Passive drowning victims are no longer struggling. Their face or head will be submerged in water, and they will not be breathing. They may float facedown on the surface of the water, or they may be completely submerged.

In all cases, it’s important to keep a few things in mind:

  • Except in rare circumstances, drowning victims cannot call for help--speech is a secondary function that is impossible until breathing is achieved
  • Drowning victims cannot wave their arms
  • In the Instinctive Drowning Response, drowning victims cannot control their own arm movements
  • Throughout the Instinctive Drowning Response, a drowning victim’s body remains upright in the water with no evidence of a supporting kick

Before you dive in, assess the situation. Ask a lifeguard for help if one is present. If not, assess whether you can respond safely. Do not enter the water if it’s above your skill level, and always call 9-1-1 in the event of an emergency.


If drowning happens, CPR is your best tool. Do not attempt to perform CPR unless you have been trained--this can inflict serious harm.

There are three parts of CPR, summarized as CAB:

  • Compressions: CPR begins with 30 chest compressions, followed by two rescue breaths
  • Airway: After 30 compressions, check the person’s airway to make sure it is open
  • Breathing: rescue breaths start after 30 chest compressions when the airway is open

In rescue breathing, you’re breathing for the victim by forcing air into their lungs.

If you’re a fan of the Bee Gees, you’re in luck: the 1977 disco hit “Stayin’ Alive” has the perfect rhythm for CPR. Medical students are taught to perform CPR using the song.

Please keep in mind that CPR for babies and children is different than adults--babies should receive chest compressions with two fingers, but for children, you would use the heel of your hand.

Jellyfish Stings

Jellyfish stings are not generally lethal, but they are quite painful. Of course, a screaming baby or child doesn’t know that--they just know that it really, really hurts.

If a child is stung, immediately remove them from the water and rinse the sting with vinegar. This prevents the stinger from firing for some types of stings (including dangerous varieties like box jellyfish). Do not rinse with fresh water or sea water--this can actually make the sting worse. Keep a small bottle of vinegar in your beach bag just in case.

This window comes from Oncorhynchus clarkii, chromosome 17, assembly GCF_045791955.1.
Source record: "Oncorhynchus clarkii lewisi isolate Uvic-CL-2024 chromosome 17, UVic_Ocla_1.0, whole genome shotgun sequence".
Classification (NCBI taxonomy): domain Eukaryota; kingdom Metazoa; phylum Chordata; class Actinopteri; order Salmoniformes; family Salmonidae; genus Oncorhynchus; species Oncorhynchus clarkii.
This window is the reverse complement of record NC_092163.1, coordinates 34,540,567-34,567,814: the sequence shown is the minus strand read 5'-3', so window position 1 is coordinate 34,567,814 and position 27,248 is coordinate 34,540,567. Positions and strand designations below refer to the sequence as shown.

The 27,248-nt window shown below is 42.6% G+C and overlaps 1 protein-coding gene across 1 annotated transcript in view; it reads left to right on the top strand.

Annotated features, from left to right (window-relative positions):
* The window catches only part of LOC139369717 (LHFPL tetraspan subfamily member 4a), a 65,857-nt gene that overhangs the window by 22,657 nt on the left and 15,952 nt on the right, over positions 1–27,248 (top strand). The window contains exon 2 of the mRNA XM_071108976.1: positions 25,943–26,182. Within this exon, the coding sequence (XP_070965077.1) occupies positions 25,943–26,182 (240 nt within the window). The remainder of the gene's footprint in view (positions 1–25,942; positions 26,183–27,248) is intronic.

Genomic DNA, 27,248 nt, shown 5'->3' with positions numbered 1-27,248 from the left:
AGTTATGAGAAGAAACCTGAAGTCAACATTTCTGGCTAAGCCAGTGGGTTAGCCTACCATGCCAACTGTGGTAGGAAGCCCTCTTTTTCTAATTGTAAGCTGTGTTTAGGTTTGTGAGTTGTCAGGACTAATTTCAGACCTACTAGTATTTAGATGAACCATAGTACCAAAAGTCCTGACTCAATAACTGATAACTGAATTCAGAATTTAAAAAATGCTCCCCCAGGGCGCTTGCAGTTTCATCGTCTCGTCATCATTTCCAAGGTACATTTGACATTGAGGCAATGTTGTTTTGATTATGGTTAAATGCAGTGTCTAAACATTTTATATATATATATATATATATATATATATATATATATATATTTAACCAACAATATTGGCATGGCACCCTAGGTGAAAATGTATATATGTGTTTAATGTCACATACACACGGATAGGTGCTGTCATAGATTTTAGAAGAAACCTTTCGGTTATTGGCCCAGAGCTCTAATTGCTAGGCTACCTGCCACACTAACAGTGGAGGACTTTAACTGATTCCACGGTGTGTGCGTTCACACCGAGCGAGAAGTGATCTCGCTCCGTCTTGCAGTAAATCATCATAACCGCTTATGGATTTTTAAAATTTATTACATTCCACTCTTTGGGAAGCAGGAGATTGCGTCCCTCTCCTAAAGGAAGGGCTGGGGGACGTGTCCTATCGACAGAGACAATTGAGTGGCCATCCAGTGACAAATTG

Keep tweezers in your bag to remove jellyfish tentacles, but do not rub the sting, do not scrape the area with a credit card, and do not attempt to remove the stinger. Don’t apply ice either--a hot shower or soak can actually lessen the pain.

Call an ambulance immediately if your child:

  • Has stings over a large part of the body
  • Has stings on the eye or mouth
  • Has trouble breathing or swallowing
  • Has a swollen tongue, swollen lips, or change in voice
  • Has severe pain
  • Is dizzy, nauseous, or vomiting
  • Has a headache
  • Has muscle spasms
  • May have been stung by a dangerous jellyfish

Most beaches warn visitors about jellyfish. Pay attention for signs and make sure you have supplies.


The best way to keep everyone safe is to stop unsafe situations from happening in the first place. So when it comes to safety, prevention is your best defense.


Indoors, your biggest hazard area is the bathroom. This includes the bathtub, sink, and toilet.


Bathroom (Do’s and Don’ts)

The first rule of safety is the same as any pool or lake: never leave your child unattended. Even a child that seems well-propped can slip. Children can take unsupervised baths starting at 6 or 7, depending on their maturity.